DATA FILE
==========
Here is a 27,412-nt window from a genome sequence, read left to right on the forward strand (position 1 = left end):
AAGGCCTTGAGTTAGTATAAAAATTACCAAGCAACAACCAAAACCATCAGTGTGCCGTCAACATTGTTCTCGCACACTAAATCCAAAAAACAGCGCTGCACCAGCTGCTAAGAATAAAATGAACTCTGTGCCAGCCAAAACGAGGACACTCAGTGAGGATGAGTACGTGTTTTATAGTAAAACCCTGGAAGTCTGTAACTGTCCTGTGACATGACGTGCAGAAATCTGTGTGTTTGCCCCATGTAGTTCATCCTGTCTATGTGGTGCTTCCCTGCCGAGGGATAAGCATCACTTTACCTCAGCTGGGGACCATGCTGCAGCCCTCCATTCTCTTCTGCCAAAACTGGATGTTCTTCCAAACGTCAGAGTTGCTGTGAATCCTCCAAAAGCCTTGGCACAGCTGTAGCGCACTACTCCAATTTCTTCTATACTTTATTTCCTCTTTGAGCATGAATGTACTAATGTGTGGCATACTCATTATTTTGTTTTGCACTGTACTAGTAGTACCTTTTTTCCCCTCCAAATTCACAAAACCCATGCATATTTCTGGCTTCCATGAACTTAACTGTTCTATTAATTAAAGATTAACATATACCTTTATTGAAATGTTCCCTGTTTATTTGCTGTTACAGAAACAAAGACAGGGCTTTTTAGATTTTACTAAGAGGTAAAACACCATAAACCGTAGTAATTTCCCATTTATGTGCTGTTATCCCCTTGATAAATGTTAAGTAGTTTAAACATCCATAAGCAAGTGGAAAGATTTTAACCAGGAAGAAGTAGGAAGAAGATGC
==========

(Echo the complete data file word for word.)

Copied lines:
Here is a 27,412-nt window from a genome sequence, read left to right on the forward strand (position 1 = left end):
AAGGCCTTGAGTTAGTATAAAAATTACCAAGCAACAACCAAAACCATCAGTGTGCCGTCAACATTGTTCTCGCACACTAAATCCAAAAAACAGCGCTGCACCAGCTGCTAAGAATAAAATGAACTCTGTGCCAGCCAAAACGAGGACACTCAGTGAGGATGAGTACGTGTTTTATAGTAAAACCCTGGAAGTCTGTAACTGTCCTGTGACATGACGTGCAGAAATCTGTGTGTTTGCCCCATGTAGTTCATCCTGTCTATGTGGTGCTTCCCTGCCGAGGGATAAGCATCACTTTACCTCAGCTGGGGACCATGCTGCAGCCCTCCATTCTCTTCTGCCAAAACTGGATGTTCTTCCAAACGTCAGAGTTGCTGTGAATCCTCCAAAAGCCTTGGCACAGCTGTAGCGCACTACTCCAATTTCTTCTATACTTTATTTCCTCTTTGAGCATGAATGTACTAATGTGTGGCATACTCATTATTTTGTTTTGCACTGTACTAGTAGTACCTTTTTTCCCCTCCAAATTCACAAAACCCATGCATATTTCTGGCTTCCATGAACTTAACTGTTCTATTAATTAAAGATTAACATATACCTTTATTGAAATGTTCCCTGTTTATTTGCTGTTACAGAAACAAAGACAGGGCTTTTTAGATTTTACTAAGAGGTAAAACACCATAAACCGTAGTAATTTCCCATTTATGTGCTGTTATCCCCTTGATAAATGTTAAGTAGTTTAAACATCCATAAGCAAGTGGAAAGATTTTAACCAGGAAGAAGTAGGAAGAAGATGC